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Sunday, November 17, 2013

Atomic Lobster

A murderous family bent on revenge, antiquities smuggling, drug mules, and unsolved  Florida murders.  What do all of these have in common in Tim Dorsey's Atomic Lobster (#347)?  Serge A. Storms, of course!  Several groups of characters we've met in previous books cross paths here with the action focused in the Tampa area with its active cruise port.

As usual, Serge's murder methods are ingenious, and only applied to those miscreants who really, really deserve it.  With his sidekick Coleman in a perpetual haze of drugs and booze, Serge manages to score a sweet gig house-sitting on the exclusive Davis Islands in order to protect the Davenport family.  Jim once saved Serge's life, and Serge intends to honor his commitment to watch over him whether Jim wants it or not for the rest of his life.  And then there's the G-Unit, the four grannies who have discovered that living on a cruise ship circling between Tampa and Cozumel is cheaper than life on land, especially with the all-you-can eat food and a choice of eligible ball room dance partners.  They never suspect that the handsome men romancing them are looking for more than just a little nookie.  And at the very end of the book, a secret revealed which I did not see coming.

I really enjoyed this one, and yet I never fail to learn some interesting facts about Florida with every Tim Dorsey book I read.  I also liked the cover art for Atomic Lobster.  The only problem was that each time I glanced at the cover of this book, I found myself craving a lobster roll (with celery and mayonnaise, thank you very much!).  I do love a book that leaves you hungry for more...

Wednesday, November 13, 2013

A Cruise to Die For; An Alix London Mystery

I've read and enjoyed Aaron Elkins' paleontology mysteries, but A Cruise to Die For (#346) is the first novel I've read which is co-authored with his wife Charlotte.  I definitely don't think it will be my last.

Impressionist art forgeries, a luxurious mega-yacht cruising the scenic Greek isles with a master chef aboard, a private auction of fabled art works; what's not to like?  Well, if you're Alix London, blessed with a seemingly infallible "connoisseur's eye for spotting fakes, on board on her first official FBI undercover assignment, being attacked within the first five minutes doesn't start off  her dream voyage on a positive note.  Is Panos Papadakis, the owner of both the Artemis and the art collection, the victim of a forger, or is he the one manipulating the money?  Alix isn't the only one in danger on this cruise!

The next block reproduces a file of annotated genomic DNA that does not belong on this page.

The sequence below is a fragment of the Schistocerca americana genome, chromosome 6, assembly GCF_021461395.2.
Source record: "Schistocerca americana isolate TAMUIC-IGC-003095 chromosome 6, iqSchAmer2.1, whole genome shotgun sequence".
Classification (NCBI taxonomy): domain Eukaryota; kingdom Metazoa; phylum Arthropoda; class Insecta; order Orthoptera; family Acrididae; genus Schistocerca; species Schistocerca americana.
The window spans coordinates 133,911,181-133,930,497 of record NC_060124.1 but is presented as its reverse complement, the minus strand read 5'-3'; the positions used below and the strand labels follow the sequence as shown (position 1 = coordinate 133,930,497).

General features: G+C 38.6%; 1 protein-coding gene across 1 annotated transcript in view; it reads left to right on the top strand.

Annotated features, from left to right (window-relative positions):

The sophisticated setting and a glimpse into the world of art forgers make for an entertaining escapist read with several unexpected plot twists.  I'm going to have to get my hands on the first Alix London mystery, A Dangerous Talent, and I'll look forward to reading about her further adventures.

Thursday, November 7, 2013

Bad Monkey

I had a hard time concentrating on Carl Hiaasen's latest novel, Bad Monkey (#345).  It was mildly amusing, but I think he ran out of story and substituted sex and profanity to fill in the gaps.

The Bad Monkey of the title supposedly starred in the first of the Pirates of the Caribbean movies, where the only person he didn't physically attack was Johnny Depp (obviously, this was not a female monkey!).  Because of his personality, Driggs eventually found himself traded to a Bahamian beach dweller.  When his owner's beach property is sold out from under him to a dubious American real estate developer, things head even further south for Driggs.  In the meantime, in the Florida Keys, Andrew Yancy has been demoted from detective to roach inspector due to his very public assault of a prominent doctor in the middle of Key West, defending the honor of his lover, the doctor's wife.  When a human arm is hooked by a tourist on a Key West charter fishing boat, Driggs and Yancy's lives are set on a collision course which will not end well for a number of players.

Maybe it was because the book seemed to drag on too long, or maybe it's because I think Tim Dorsey does Florida crime humor so much better, but I found this book, like Carl Hiaasen's last novel Star Island, a disappointment.  Mr. Hiaasen has the name, but in my opinion, not the claim to best Florida writer.  An okay read if you have plenty of time to spare.

Monday, November 4, 2013

And the Mountains Echoed

After a less than rapturous acclaim from the critics, I have to admit that Khaled Hosseini's latest novel And the Mountains Echoed (#344) has been languishing on my bookshelf.  However, my book club choose it as our November selection so in the end I was glad it was there.  I was also very pleasantly surprised by it.

Perhaps the critics didn't like this book because they didn't perceive it to be every bit as brutal in its own way as The Kite Runner or A Thousand Splendid Suns,   They've claimed that there are too many families here, and that the end isn't neatly tied up in a bow.  I disagree.  To me, this book, instead of being one long narrative, is a series of interconnected novellas, and it doesn't take a genius to figure out how the stories are connected.  It's a circle, with the first tale chronicling a separation and the final one a reunion which comes too late for one of the participants.  The other stories in And the Mountains Echoed are all smaller moons circling the orbit of those who have been forcibly separated.

Again, this type of storytelling reminds me of Olive Kitteridge and Where Somebody Waits (See my post of 10/22/13.).  I find the change of viewpoint interesting here; it broadens the scope of the story although the focus always remains on family.  It also led my mind to wander down some fraught "What if....?" pathways I might not have otherwise thought of.  Isn't that what good literature is supposed to do?  If you choose to read this book, I don't think you'll be disappointed.